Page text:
1. W. Bromley, Battle of Hastings (1804). Engraving after a painting by Philip James de Loutherbourg. Photograph: © Trustees of the British Museum.

The Yorkists, proud of success, put their own man on the throne, King Edward IV. He died, leaving two young sons under the care of their uncle, the Duke of Gloucester, as Protector. Richard of Gloucester took the throne for himself; his enemies claimed he had murdered the little princes in the Tower. This last Yorkist king, Richard III, was defeated at the Battle of Bosworth Field in 1485 by a new force, Henry Tudor. Technically, Lancaster won the Wars of the Roses, and the Red Rose was supreme, but Henry Tudor founded a new dynasty, shoring up his connection with the Yorkist cause through marriage.

Shakespeare’s “History Plays” offer us a factually elastic, action-driven but complex version of the Wars of the Roses, with a built-in Tudor bias. Shakespeare’s dramatic story constitutes the version of that civil war most familiar to readers of Austen’s time, although they could rely for “real solemn history” on David Hume and Oliver Goldsmith, whose texts were standard in the schoolroom. Jane Austen was familiar with such histories, as well as with Shakespeare’s plays, when she inscribed in Volume the Second her satiric work “The History of England from the reign of Henry the 4th to the death of Charles the 1st.” As Devoney Looser says, “Her History deconstructs historical material and then reconstructs it in a fictional mold, claiming with tongue in cheek that truth ‘is very excusable in an Historian.’ Austen’s truths . . . are present-day truths. Her history is self-conscious about contemporary use and apprehensions of the past.”9 Austen is always conscious of appropriation of the past. She sees through self-interested defenses of material appropriations. Historians offer current alibis to the powerful. Under the title of her “History” she adds, “By a partial, prejudiced and ignorant Historian” (176). In this playful work with a serious point, the “Historian” is openly coat-trailing, defending the Stuart cause throughout and taking the “wrong” side in the Wars of the Roses. Under “Henry the 6th” she writes,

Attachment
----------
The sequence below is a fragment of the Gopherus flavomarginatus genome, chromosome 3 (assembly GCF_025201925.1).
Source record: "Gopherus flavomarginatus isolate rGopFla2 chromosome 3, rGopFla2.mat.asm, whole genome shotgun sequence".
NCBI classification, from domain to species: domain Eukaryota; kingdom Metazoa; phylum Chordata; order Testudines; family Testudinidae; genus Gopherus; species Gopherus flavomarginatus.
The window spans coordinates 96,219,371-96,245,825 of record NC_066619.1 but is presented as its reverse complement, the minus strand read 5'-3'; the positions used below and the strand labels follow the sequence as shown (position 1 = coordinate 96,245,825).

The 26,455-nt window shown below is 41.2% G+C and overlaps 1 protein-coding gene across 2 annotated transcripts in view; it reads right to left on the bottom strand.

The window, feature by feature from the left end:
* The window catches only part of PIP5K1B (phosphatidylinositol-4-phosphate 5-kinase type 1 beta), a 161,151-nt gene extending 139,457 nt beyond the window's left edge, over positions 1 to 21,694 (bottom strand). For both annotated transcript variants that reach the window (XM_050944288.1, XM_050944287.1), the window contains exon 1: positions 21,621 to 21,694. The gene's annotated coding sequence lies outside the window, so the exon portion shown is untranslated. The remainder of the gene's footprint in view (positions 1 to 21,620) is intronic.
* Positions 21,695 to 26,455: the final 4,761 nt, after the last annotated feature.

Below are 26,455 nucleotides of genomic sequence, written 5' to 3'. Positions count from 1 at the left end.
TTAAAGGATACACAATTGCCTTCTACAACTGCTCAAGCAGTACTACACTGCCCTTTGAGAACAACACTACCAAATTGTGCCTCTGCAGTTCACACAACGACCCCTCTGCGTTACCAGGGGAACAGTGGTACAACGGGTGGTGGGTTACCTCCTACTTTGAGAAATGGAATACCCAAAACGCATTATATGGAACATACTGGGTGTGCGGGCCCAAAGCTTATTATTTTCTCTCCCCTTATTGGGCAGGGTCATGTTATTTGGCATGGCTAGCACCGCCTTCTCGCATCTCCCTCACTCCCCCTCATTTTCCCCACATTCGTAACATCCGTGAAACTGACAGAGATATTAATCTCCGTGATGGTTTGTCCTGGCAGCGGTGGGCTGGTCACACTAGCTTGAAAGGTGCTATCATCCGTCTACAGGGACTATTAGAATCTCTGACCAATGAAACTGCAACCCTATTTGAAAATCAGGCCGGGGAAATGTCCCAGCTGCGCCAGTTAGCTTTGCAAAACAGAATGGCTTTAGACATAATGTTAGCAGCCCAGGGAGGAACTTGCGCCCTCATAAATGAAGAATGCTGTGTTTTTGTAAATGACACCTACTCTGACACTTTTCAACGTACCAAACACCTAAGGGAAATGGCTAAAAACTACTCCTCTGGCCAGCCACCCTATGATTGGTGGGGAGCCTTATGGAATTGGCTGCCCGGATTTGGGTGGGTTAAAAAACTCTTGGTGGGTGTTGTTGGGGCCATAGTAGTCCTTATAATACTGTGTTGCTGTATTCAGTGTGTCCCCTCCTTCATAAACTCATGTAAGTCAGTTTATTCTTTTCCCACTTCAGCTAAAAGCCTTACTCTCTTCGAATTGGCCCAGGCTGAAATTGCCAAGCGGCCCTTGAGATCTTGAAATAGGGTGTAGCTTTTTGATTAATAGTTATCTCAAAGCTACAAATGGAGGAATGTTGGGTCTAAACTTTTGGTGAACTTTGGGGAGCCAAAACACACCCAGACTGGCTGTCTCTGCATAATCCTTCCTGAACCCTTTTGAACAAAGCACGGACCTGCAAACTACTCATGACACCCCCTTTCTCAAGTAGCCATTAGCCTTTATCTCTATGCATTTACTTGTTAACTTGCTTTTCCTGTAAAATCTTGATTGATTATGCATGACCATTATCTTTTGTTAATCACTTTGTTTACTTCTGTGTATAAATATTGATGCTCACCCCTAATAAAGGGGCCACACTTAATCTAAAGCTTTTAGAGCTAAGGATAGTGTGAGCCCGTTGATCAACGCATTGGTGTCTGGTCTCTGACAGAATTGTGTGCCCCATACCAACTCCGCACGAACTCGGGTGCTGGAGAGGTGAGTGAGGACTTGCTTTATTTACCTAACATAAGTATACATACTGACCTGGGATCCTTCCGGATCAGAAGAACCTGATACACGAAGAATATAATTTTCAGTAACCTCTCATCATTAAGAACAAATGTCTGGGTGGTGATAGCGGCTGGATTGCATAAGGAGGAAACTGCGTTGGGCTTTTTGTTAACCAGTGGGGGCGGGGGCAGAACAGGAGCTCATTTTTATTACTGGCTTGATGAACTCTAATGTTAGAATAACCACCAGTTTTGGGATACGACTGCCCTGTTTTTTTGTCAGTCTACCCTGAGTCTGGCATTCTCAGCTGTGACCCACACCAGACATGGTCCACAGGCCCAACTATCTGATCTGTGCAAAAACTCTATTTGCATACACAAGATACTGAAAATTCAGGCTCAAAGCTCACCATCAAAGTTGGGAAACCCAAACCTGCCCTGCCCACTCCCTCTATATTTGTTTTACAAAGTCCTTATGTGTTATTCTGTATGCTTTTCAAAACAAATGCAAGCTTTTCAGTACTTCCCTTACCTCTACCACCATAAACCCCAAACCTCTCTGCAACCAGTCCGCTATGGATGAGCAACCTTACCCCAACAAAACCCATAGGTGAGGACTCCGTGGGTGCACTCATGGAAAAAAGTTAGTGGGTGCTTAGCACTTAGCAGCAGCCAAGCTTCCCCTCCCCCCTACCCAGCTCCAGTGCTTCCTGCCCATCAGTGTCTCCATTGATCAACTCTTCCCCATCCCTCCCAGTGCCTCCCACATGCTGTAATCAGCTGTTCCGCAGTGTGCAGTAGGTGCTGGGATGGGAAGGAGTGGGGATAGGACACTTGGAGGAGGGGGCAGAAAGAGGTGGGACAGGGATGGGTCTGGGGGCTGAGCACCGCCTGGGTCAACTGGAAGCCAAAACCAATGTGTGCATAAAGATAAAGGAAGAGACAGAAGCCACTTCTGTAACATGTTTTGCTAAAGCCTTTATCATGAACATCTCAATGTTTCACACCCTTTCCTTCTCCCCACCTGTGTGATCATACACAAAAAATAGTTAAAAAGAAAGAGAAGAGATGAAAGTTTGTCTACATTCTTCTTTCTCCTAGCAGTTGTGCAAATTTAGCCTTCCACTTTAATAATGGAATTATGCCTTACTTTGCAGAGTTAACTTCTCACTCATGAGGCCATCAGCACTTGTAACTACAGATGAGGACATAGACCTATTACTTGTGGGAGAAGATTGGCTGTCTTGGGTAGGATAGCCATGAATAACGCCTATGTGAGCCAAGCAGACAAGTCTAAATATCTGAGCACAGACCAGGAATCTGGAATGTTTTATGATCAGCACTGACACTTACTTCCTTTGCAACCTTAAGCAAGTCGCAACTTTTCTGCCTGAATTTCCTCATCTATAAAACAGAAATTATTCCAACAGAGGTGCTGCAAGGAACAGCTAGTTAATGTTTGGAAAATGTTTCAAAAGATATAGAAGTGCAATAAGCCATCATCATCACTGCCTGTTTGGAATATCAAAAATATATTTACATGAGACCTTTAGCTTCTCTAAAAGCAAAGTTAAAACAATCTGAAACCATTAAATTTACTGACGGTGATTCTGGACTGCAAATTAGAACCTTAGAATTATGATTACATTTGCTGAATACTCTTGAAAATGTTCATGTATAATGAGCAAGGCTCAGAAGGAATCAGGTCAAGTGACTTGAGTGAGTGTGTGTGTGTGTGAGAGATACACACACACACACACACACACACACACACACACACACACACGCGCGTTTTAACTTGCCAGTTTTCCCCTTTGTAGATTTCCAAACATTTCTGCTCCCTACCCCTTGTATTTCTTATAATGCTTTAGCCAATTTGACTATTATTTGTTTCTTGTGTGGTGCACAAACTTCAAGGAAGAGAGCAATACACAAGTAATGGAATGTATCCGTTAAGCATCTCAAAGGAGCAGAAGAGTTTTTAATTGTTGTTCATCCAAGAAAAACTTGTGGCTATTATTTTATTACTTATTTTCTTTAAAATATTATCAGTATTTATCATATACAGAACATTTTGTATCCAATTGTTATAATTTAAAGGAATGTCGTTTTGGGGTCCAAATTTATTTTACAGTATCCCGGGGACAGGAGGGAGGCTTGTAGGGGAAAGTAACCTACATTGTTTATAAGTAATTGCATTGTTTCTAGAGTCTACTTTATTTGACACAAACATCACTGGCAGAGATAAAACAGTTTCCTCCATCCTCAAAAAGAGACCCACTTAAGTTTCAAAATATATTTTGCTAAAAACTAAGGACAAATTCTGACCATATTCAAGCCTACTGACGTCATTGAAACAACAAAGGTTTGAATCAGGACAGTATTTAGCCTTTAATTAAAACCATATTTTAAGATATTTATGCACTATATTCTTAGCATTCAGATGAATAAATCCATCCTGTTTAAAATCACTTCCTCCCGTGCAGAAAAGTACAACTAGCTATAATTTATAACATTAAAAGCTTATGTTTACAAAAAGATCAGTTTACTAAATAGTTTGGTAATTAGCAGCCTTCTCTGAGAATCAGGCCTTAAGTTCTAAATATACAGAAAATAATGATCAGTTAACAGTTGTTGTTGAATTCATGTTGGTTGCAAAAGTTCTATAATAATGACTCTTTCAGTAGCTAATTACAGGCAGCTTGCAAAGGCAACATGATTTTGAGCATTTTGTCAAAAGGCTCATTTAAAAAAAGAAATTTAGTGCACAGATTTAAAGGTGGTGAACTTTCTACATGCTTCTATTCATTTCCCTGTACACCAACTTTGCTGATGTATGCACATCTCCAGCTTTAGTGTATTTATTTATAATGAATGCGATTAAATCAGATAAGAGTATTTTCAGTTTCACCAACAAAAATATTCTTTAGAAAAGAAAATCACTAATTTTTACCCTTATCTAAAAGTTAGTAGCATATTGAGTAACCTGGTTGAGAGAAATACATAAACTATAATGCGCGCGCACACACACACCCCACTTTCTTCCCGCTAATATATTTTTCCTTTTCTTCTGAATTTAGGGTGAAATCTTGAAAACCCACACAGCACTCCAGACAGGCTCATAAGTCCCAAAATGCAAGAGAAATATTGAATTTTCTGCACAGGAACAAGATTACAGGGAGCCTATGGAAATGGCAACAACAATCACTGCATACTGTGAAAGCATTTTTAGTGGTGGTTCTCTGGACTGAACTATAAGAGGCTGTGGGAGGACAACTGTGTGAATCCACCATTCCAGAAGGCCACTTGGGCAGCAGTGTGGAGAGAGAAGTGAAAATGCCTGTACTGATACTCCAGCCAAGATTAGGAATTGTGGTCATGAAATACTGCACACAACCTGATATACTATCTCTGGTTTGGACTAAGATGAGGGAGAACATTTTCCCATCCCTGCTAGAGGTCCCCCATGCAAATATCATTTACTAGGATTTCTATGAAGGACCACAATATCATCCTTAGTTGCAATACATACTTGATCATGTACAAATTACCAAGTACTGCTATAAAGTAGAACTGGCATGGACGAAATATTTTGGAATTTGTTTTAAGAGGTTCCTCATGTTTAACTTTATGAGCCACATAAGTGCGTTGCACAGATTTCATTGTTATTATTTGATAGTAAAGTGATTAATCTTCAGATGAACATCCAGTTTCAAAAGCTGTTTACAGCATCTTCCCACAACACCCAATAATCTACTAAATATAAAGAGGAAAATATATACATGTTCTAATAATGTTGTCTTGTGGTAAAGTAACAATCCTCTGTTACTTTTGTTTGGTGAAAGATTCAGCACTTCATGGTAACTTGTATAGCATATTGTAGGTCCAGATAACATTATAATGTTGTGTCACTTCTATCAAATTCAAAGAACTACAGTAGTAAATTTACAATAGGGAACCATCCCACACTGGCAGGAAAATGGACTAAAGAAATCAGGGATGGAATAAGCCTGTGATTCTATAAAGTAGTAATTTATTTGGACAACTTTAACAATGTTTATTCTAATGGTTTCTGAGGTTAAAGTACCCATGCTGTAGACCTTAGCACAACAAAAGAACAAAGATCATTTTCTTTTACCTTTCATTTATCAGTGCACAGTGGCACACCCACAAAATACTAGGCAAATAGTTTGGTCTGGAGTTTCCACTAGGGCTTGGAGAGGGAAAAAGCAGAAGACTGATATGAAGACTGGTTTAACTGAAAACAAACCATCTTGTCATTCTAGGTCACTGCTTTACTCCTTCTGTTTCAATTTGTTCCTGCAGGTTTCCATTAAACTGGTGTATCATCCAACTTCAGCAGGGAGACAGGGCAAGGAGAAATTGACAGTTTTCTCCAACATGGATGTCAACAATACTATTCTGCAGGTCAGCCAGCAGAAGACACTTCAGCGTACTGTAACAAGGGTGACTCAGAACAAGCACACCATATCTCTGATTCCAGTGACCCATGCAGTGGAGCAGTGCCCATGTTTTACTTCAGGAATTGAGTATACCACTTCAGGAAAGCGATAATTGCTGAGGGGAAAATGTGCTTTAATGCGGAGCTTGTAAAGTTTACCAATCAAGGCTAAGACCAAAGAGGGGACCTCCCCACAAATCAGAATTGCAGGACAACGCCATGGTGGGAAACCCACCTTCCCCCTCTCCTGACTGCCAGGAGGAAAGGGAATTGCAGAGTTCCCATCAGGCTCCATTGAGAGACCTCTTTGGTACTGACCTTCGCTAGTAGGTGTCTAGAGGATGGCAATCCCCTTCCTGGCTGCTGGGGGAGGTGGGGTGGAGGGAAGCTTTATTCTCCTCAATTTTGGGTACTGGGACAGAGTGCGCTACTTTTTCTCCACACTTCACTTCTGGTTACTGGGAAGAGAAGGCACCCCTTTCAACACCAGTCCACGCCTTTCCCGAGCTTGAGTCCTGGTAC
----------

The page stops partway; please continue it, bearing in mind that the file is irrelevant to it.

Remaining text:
I cannot say much for this Monarch’s Sense—Nor would I if I could, for he was a Lancastrian. I suppose you know all about the Wars between him and the Duke of York who was of the right side; if you do not, you had better read some other History, for I shall not be very diffuse in this, meaning by it only to vent my Spleen against, and shew my Hatred to all those people whose parties or principles do not suit with mine, and not to give information. (“The History of England,” Juvenilia, 178)